The Other News Round-Up: When Jesus Comes
- Marelise van der Merwe
- 08 Jun 2017 (South Africa)
I don’t want to alarm the President, but earlier this week, a woman was arrested for breaking down the door of a church, claiming Jesus was chasing her. She was stark naked and had apparently charged all the way through a nearby forest in her altogether, so it sounds pretty legit. Ironically for Jesus, though, she was charged with disturbing a worship service.
Over in Cape Town, it wasn’t unlike the end times, either, with Daily Maverick sports writer Antoinette Muller waking up on Wednesday morning to find an uprooted tree outside her home had collapsed on top of two neighbourhood cars (yikes). Roofs were being torn off; windows smashed in; entire shacks were blown away. I can’t imagine the sensation of watching your whole house being carried off in front of you. It’s something Dorothy and Toto never adequately explained.
Just saying. #GuptaLeaks. Fire and brimstone. Coincidence? Your move, Mr President. If I were you, I’d get stepping.
On that note, though, you’d think we’d have been hard-pressed to find anything more surreal than said GuptaLeaks this week. Yet amidst trying to figure out our head of state being inexplicably beholden to a family that seems perfectly ordinary besides unimaginable wealth and chutzpah, we find ourselves facing news of fresh attempts to raise the dead (again, as though the living aren’t trouble enough), and the building of a temple to worship a deformed calf said to resemble Lord Vishnu. Oh, and a bear that broke into a home to play the piano. (I’m not making that up.)
Whether or not the Zuptas are about to get sucked into a rapture, one thing I’m sure of: South Africa will outlast them. “Ja,” a family member wearily texted me last weekend. “The Comrades is the only thing in South Africa the Guptas aren’t running.”
I’m starting to realise South Africans are made of sterner stuff than the rest of the world – we fight longer, we laugh harder. I knew this for certain when I was watching one of those strange survival-type reality shows on Animal Planet where some average Joe breaks his pelvis while out hiking, but somehow survives after he climbs up a mountain using only his one unbroken limb, builds a helicopter out of chewing gum and flies home with one hand, eating nothing but flies. Anyway, this episode I watched was about a South African chap whose boat capsized in crocodile infested waters. Being surrounded by a bevy of – as far as I could see – rather hapless Brits who couldn’t swim and hadn’t brought along any sunscreen, he emerged victorious from a fight with a hippo, swam across the Zambezi, beating tremendously powerful currents, wrestled a seven-metre crocodile, got sunstroke, passed out under a tree from exhaustion, got ravaged by fire ants, and faced off against multiple land predators overnight, befriending a giant buffalo bull along the way. His friends described him drily as “a bit of a legend”.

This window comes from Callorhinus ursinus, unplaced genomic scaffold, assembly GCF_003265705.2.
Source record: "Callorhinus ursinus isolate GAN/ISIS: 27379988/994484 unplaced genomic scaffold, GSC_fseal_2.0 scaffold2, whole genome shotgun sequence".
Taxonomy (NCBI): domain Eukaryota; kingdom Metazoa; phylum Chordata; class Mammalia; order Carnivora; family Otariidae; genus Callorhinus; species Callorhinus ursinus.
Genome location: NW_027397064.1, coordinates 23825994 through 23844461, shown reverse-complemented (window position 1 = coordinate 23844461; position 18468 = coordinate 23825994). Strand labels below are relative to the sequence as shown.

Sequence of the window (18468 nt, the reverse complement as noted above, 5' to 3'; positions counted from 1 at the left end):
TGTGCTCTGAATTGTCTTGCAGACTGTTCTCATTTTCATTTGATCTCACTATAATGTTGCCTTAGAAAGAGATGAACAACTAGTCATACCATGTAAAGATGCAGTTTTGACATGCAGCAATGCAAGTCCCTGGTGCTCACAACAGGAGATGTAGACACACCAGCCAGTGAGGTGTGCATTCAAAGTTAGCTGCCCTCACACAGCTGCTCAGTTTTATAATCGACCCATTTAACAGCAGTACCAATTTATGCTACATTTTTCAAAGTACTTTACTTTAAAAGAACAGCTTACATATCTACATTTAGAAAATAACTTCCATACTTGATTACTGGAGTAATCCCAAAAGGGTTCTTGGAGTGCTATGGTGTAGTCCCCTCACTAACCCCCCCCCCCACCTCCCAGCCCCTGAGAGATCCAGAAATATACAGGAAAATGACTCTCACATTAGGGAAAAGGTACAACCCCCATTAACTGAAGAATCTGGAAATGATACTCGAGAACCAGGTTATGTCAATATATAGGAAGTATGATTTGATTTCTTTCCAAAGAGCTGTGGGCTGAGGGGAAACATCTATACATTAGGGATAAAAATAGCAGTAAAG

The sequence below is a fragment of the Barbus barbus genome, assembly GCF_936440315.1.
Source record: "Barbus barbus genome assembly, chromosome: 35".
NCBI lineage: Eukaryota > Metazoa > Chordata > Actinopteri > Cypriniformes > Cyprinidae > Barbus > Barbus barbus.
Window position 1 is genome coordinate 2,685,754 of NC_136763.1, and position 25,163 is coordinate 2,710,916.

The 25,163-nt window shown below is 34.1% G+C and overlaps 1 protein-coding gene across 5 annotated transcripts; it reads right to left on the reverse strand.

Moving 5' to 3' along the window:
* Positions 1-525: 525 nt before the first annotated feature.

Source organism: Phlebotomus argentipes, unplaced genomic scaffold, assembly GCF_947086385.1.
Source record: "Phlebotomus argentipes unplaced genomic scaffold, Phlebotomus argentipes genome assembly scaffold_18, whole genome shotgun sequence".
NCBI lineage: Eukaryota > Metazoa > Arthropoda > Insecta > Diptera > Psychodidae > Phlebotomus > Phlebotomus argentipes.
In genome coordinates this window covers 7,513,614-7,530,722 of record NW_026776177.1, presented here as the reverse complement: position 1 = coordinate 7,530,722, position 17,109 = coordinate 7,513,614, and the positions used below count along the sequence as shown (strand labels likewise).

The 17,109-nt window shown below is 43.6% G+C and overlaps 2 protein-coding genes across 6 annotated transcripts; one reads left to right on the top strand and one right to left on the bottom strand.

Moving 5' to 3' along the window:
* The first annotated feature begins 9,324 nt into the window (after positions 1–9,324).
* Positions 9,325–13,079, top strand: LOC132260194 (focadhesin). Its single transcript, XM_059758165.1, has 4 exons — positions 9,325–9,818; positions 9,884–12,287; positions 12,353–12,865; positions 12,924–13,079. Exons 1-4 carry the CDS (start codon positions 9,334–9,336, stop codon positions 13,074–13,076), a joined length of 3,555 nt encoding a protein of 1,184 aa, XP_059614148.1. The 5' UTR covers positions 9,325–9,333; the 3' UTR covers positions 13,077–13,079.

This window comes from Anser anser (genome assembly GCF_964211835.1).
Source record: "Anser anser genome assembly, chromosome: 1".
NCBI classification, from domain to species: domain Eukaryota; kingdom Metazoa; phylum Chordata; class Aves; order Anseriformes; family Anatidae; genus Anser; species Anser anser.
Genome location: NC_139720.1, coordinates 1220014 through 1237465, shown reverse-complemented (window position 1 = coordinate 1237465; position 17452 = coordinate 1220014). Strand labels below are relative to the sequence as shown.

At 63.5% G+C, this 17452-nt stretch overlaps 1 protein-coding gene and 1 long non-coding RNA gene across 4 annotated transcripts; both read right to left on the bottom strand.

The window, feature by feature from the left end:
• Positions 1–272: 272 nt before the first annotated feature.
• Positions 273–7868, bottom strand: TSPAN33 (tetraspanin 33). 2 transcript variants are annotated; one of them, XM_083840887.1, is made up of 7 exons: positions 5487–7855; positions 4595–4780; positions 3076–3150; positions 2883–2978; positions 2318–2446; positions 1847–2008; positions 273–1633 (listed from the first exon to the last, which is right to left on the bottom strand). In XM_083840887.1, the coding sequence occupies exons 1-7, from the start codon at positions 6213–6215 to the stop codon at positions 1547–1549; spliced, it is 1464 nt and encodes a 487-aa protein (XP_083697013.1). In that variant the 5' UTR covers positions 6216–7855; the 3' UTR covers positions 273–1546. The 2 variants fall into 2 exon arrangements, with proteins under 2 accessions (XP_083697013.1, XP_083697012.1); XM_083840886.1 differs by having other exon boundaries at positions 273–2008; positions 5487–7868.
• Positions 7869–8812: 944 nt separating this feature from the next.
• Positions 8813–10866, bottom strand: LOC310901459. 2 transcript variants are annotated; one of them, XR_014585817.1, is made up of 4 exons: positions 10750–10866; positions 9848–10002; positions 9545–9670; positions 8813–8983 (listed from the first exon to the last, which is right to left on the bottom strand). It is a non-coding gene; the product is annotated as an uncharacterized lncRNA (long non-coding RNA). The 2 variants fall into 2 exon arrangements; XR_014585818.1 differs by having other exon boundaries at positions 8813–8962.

I think of that chap often – when a South African friend in London related, recently, how a bedraggled youth attempted to mug her at the Tube station and her first response was, “I’m South African, buddy. Don’t even think about it.” Or when the story of Theunis Wessels went viral this week. Theunis, a South African living in Alberta, was snapped by his wife mowing the lawn with a tornado behind him. “I was keeping an eye on it,” was his simple explanation.
“I literally took the picture to show my mum and dad in South Africa, 'Look there's a tornado,' and now everyone is like, 'Why is your husband mowing the lawn?” his wife, Cecilia Wessels, said later.
Ja-nee. South Africans don’t have rooibos in their veins.
Cape Town, obviously, demonstrates this a little differently. Twenty-four hours before the storm hit, everyone was racing to the shops to buy emergency kits in case their (sparkling) water supply was cut off, there were no lighters or matcha, or Woolies ran out of Banting snacks. It didn’t take long, though, for the kvetching to start.
“This is soooooo not a storm.”
“This is what we used to call winter! Ha, ha, ha.”
“I used to do the gardening in this.”
Only Cape Town could do it: be too cool for its own storm. Nogals while shacks are blowing away and half the province is burning down next door. I hate to tell you this, guys, but the meteorologists can’t all be wrong.
Also, let’s be honest. Despite (before the drought) being one of the rainiest winter spots in the country, Cape Town has always had the alarming propensity to lose its mind the second a drop of water falls out of the sky. I don’t know how it happens, but it usually goes something like this, according to something I call the Rain/Brain Scale:
2.Capetonian loses ability to leave house.
3.Capetonian, if forced to leave house, loses ability to drive.
4.Capetonian, if forced to leave house and forced to drive, loses ability to acknowledge inability to use brain while driving.
5.Zombie apocalypse on Cape Town roads.
So maybe I should be more understanding, since according to the R/BS we are approaching level five, ergo Capetonians can no longer help themselves.
And Mr President, you should be very afraid. DM
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